As a result, ‘tone of voice’ guidelines often contain the same stuff: writing tips that apply to any brand, anywhere. You know: vary your sentence lengths to create rhythm, use contractions to be more approachable, don’t use ten words when three will do… Great. It’s all good stuff. But it’s not ‘tone of voice’. It’s just decent writing.

2. When a brand is so bold as to want something actually distinctive for their tone of voice – say, they want to be curious, provocative, egregious, whatever – tone of voice is incapable of explaining how to achieve this in practice.

For instance, the University of Leeds has some guidelines that are great for writing tips. They’ve got some decent stuff on how to write in a way that’s ‘straightforward’ and ‘friendly’. But as soon as they start investigating how to write in an ‘imaginative’ way, things start to unravel. They start reaching for other adjectives to describe the original adjective (a mind-bender if ever there was one). One suggestion is to be ‘visionary’:

Remember who you’re talking to. What’s exciting and visionary for one audience may not be for another. Find an imaginative headline or opening sentence to attract and hook your reader.

Sorry, but this is completely impractical. How exactly does the user, who may not be a professional writer, ‘find an imaginative headline’? How do they know what will ‘hook’ their reader? Finding the magical line, the creative flourish, the poetry that makes an idea sing – it doesn’t boil down to a three-step exercise. It takes experience, usually from someone who has spent their career trying to understand the spot where art and craft meet.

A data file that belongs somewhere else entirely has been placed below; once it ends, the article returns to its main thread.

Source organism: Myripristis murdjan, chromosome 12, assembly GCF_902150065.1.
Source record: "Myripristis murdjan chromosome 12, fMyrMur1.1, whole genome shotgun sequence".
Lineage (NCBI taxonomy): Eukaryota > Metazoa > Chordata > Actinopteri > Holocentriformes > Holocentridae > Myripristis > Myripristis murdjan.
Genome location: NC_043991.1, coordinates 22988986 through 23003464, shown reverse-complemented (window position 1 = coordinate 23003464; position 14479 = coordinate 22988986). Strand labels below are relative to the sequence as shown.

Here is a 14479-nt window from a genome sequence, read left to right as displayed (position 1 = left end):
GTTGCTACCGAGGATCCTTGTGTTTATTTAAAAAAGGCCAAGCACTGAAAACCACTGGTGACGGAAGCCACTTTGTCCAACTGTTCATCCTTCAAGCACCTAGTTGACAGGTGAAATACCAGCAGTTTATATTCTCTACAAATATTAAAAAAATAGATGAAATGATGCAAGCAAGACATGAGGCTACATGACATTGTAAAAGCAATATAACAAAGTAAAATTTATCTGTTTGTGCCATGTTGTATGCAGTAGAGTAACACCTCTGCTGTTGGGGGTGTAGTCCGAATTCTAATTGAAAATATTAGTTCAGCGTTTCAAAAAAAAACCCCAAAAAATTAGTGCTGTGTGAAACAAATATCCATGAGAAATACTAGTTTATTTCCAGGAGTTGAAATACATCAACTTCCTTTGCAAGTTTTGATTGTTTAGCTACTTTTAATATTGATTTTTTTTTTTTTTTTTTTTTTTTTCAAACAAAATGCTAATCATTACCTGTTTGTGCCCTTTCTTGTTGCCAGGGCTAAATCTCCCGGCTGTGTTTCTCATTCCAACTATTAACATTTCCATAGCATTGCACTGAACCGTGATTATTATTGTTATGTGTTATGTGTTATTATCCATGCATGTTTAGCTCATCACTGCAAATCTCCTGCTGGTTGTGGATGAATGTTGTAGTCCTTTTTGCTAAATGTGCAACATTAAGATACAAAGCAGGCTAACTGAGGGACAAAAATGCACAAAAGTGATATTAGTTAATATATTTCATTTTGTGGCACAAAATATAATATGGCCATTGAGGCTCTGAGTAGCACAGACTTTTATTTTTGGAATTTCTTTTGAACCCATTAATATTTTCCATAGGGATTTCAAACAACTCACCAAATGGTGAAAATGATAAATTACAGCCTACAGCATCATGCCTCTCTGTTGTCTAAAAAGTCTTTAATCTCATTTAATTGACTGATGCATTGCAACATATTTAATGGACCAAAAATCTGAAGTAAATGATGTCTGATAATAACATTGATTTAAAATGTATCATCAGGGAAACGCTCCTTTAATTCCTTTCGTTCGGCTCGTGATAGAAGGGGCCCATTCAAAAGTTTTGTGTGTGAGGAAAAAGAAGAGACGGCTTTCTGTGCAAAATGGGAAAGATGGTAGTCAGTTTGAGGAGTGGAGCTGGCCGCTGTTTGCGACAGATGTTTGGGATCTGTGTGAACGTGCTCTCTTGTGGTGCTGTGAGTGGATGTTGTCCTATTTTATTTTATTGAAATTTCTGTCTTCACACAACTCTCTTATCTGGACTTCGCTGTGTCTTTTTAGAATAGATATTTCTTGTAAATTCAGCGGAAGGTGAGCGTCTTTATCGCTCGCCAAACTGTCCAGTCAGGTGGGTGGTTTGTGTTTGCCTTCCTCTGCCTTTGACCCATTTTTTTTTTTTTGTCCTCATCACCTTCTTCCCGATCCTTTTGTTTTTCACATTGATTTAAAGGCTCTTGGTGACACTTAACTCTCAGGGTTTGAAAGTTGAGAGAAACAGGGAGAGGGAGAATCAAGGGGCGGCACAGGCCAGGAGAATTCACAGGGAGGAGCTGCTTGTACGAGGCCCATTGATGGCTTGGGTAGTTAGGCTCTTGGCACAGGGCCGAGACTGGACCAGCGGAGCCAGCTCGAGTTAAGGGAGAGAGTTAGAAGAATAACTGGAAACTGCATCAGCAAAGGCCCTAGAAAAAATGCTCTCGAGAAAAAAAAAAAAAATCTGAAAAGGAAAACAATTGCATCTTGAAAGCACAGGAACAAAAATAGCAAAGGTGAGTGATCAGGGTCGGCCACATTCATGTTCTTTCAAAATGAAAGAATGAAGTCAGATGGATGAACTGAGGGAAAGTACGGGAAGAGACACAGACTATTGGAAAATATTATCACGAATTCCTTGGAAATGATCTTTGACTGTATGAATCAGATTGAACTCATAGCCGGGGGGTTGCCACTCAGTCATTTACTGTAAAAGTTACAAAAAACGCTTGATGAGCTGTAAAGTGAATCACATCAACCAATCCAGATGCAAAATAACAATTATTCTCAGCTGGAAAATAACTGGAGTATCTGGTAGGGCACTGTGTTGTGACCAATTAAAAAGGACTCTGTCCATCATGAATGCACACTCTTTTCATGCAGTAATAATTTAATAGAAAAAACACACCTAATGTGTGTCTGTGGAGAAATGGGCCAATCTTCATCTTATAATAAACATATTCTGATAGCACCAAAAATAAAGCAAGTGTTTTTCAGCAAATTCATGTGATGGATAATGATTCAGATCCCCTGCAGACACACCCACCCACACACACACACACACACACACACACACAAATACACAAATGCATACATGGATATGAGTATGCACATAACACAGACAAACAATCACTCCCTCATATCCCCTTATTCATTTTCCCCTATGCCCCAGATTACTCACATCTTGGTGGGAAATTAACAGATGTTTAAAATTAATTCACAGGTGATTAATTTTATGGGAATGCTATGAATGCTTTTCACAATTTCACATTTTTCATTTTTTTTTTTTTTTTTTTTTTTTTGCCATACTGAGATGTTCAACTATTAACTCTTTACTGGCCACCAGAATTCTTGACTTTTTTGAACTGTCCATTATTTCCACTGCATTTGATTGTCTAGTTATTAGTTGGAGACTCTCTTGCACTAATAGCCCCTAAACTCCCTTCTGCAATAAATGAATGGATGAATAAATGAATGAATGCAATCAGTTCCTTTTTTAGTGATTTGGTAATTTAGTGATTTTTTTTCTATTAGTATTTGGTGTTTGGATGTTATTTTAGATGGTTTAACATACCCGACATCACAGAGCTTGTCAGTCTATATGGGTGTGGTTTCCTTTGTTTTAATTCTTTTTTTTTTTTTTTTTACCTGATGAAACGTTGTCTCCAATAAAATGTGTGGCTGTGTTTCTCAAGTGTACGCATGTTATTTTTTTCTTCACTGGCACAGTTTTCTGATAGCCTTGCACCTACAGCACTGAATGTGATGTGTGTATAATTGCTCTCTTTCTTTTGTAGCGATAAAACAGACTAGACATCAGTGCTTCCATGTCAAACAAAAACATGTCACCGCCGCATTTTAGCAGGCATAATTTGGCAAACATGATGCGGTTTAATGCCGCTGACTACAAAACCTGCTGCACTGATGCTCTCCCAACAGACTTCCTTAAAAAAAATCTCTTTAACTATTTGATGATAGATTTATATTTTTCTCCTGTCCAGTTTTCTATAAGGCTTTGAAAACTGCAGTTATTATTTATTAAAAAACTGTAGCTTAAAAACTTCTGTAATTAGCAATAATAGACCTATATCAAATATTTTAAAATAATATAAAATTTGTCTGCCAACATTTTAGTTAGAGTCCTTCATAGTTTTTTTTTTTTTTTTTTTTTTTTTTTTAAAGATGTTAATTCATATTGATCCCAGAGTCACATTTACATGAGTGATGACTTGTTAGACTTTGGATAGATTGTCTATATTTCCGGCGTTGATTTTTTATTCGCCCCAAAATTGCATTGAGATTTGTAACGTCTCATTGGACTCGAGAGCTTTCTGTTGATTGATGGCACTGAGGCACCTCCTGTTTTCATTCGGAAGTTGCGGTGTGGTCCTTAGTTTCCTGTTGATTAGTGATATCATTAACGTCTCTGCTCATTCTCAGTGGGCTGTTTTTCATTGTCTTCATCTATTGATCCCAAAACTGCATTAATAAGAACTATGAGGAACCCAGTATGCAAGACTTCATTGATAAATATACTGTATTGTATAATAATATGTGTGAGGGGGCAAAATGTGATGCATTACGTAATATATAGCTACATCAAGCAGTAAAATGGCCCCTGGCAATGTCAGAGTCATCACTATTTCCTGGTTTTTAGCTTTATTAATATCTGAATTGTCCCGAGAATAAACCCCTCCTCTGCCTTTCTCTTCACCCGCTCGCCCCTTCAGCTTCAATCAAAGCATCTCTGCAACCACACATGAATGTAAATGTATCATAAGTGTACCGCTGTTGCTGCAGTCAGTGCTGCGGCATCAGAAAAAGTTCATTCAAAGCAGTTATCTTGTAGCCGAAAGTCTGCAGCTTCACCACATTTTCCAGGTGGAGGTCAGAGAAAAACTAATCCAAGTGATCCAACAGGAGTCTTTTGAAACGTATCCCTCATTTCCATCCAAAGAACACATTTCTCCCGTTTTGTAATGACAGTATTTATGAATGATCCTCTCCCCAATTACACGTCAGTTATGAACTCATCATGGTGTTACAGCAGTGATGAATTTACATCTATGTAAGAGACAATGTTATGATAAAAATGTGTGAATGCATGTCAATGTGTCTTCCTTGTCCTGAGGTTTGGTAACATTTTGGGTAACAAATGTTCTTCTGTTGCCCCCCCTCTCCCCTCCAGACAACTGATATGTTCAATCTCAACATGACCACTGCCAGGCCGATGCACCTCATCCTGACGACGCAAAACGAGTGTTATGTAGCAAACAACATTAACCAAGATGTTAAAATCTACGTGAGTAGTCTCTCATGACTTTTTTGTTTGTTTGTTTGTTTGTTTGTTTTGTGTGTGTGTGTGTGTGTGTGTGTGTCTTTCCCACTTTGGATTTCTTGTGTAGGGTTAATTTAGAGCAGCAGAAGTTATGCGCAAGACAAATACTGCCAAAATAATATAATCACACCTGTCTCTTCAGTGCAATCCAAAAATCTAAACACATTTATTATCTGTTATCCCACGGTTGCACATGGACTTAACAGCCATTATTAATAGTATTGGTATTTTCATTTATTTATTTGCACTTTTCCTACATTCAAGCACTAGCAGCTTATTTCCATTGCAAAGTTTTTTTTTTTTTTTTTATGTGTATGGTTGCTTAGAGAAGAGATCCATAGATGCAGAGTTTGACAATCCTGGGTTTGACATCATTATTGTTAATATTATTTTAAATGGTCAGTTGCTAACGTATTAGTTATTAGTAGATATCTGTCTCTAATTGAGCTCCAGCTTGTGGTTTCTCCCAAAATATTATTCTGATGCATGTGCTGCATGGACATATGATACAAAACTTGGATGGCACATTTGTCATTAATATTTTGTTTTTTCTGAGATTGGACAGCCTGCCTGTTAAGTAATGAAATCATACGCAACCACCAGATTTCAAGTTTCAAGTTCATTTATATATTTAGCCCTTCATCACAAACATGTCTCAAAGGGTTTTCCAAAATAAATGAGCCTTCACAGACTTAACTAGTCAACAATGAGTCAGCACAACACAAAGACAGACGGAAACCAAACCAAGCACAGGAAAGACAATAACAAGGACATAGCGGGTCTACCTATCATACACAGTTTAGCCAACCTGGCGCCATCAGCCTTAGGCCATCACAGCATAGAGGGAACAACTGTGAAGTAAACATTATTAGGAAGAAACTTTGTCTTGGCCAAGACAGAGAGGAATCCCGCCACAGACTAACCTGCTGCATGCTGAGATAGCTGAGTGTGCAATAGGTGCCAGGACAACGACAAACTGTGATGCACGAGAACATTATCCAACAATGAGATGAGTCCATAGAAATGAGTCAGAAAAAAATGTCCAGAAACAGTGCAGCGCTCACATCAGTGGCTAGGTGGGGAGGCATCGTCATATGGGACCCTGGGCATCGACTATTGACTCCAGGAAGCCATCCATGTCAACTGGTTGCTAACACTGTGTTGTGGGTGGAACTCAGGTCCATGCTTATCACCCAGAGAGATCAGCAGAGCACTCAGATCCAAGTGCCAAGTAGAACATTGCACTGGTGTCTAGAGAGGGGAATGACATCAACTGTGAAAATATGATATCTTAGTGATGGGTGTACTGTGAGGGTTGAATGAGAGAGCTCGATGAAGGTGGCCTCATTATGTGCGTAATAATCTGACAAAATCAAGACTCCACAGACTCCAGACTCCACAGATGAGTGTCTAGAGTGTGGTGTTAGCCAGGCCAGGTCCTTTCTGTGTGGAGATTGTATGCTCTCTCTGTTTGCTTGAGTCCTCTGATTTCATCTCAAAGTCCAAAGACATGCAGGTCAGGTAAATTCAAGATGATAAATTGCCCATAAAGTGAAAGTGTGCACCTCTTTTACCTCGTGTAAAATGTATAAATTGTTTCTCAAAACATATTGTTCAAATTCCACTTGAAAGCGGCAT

…And why tone of voice is not your problem anyway

Even if it was possible to create a perfect, practical set of tone of voice guidelines, they aren’t necessarily what you need.

I recently wrote a post about how I helped a massive financial services company with their website. The client had loads of content – but, they said, the tone wasn’t right. We rewrote the content in the tone the client asked for – clear, friendly. The usual. But the client wasn’t happy. You see, once we’d unwound the endless sentences, tidied up all the jargon and polished the big ideas, it was plain to see: the original content was saying all the wrong things.

And that’s the case for so many organisations. The problem isn’t just how they express their ideas – it’s that they don’t know which ideas to express in the first place.